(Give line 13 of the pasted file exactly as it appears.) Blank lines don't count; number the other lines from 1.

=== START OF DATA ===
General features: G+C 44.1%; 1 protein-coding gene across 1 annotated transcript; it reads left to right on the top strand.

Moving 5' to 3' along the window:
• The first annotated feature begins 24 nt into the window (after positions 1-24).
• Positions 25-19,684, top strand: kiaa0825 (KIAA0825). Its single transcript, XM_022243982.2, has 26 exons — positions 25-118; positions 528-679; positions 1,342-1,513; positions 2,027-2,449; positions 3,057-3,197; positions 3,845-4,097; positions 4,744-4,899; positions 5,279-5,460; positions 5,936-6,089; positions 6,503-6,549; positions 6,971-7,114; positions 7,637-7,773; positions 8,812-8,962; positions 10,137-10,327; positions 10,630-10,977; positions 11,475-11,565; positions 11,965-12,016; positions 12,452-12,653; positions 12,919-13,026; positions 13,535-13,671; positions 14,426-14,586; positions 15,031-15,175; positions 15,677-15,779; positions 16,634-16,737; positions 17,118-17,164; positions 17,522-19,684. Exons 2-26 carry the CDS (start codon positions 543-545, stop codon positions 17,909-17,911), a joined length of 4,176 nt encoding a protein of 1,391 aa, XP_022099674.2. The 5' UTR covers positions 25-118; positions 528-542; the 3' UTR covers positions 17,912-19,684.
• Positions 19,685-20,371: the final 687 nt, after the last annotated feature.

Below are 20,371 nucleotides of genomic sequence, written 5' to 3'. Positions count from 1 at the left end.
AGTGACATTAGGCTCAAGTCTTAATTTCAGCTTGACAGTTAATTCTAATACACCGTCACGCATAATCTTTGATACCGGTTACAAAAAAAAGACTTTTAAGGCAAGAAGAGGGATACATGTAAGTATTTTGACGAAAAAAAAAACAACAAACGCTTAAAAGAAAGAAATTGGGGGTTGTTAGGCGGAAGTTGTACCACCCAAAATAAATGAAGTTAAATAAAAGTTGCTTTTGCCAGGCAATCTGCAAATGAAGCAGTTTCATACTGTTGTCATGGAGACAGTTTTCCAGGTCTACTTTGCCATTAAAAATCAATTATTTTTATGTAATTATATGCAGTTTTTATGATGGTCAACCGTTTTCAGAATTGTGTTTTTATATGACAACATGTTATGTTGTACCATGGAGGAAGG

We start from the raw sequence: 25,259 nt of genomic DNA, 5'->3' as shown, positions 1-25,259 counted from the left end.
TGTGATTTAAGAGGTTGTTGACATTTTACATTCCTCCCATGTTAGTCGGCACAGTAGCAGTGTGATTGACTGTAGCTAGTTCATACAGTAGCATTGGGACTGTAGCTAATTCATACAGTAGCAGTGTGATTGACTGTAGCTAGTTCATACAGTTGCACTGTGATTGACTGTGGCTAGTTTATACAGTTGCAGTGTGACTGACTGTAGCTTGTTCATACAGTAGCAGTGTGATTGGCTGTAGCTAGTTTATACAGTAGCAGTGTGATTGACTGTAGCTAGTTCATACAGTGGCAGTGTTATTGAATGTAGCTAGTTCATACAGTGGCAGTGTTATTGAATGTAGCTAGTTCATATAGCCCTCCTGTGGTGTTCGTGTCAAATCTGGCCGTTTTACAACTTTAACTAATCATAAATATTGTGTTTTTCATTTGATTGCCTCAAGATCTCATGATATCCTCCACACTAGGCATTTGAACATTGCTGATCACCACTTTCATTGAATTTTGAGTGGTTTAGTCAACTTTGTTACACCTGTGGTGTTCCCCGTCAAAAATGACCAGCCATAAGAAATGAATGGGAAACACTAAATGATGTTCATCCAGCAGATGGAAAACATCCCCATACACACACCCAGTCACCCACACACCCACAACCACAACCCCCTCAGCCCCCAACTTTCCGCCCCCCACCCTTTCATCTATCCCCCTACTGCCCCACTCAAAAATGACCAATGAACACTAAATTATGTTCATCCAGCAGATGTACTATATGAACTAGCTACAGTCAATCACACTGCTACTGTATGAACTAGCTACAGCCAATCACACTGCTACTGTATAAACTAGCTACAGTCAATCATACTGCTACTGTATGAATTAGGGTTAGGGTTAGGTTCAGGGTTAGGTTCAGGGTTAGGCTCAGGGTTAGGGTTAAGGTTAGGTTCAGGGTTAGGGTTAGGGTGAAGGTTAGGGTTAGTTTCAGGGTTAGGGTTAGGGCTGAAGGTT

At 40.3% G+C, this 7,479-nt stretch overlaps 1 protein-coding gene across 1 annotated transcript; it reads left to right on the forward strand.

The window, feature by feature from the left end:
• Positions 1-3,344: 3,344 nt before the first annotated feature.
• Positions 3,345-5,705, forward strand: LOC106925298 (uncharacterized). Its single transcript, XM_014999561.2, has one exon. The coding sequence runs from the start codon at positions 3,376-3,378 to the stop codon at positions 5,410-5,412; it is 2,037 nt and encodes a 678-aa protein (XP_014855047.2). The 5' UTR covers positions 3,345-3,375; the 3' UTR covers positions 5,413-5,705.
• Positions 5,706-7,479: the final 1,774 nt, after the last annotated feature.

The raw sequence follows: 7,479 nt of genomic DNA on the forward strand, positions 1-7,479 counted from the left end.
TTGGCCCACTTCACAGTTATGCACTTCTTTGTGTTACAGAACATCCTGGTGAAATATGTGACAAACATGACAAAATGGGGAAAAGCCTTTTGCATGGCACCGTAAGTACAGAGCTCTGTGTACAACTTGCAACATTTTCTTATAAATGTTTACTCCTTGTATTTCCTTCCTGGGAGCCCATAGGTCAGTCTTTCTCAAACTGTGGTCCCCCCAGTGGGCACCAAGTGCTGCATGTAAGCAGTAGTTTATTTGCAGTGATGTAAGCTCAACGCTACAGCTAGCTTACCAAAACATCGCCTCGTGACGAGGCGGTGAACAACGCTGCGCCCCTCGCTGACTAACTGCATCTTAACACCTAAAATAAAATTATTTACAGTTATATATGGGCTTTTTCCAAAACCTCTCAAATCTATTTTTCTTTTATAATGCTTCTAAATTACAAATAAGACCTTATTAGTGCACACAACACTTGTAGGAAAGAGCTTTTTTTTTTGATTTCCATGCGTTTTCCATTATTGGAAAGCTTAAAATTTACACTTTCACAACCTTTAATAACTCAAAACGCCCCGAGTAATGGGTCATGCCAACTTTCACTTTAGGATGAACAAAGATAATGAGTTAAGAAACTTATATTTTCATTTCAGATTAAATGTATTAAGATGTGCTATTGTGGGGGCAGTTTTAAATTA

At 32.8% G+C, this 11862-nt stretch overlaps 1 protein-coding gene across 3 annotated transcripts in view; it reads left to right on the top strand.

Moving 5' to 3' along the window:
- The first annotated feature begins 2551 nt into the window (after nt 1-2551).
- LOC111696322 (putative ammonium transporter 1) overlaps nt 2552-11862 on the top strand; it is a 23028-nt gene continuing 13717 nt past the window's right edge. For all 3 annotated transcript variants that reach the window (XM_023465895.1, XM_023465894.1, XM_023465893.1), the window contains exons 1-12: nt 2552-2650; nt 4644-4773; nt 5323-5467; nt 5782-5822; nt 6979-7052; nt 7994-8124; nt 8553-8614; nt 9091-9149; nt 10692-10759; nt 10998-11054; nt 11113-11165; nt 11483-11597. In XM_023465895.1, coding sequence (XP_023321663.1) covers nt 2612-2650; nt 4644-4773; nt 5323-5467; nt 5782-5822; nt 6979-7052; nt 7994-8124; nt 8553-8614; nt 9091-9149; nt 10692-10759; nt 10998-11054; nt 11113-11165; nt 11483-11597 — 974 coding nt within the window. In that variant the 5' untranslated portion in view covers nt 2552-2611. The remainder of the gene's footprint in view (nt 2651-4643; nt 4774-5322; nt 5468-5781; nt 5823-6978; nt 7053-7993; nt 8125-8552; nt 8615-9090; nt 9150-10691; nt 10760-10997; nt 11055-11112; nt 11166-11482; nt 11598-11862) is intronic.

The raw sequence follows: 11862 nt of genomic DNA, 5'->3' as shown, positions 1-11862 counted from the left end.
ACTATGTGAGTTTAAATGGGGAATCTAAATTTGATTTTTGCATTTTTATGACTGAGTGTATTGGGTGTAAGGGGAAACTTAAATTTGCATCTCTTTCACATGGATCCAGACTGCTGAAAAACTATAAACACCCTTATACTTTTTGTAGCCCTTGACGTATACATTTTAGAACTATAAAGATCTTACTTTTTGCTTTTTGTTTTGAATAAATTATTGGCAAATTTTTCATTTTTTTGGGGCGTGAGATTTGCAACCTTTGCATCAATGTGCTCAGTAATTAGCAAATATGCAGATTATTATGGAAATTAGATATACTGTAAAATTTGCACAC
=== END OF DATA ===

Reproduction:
• Positions 3,345-5,705, forward strand: LOC106925298 (uncharacterized). Its single transcript, XM_014999561.2, has one exon. The coding sequence runs from the start codon at positions 3,376-3,378 to the stop codon at positions 5,410-5,412; it is 2,037 nt and encodes a 678-aa protein (XP_014855047.2). The 5' UTR covers positions 3,345-3,375; the 3' UTR covers positions 5,413-5,705.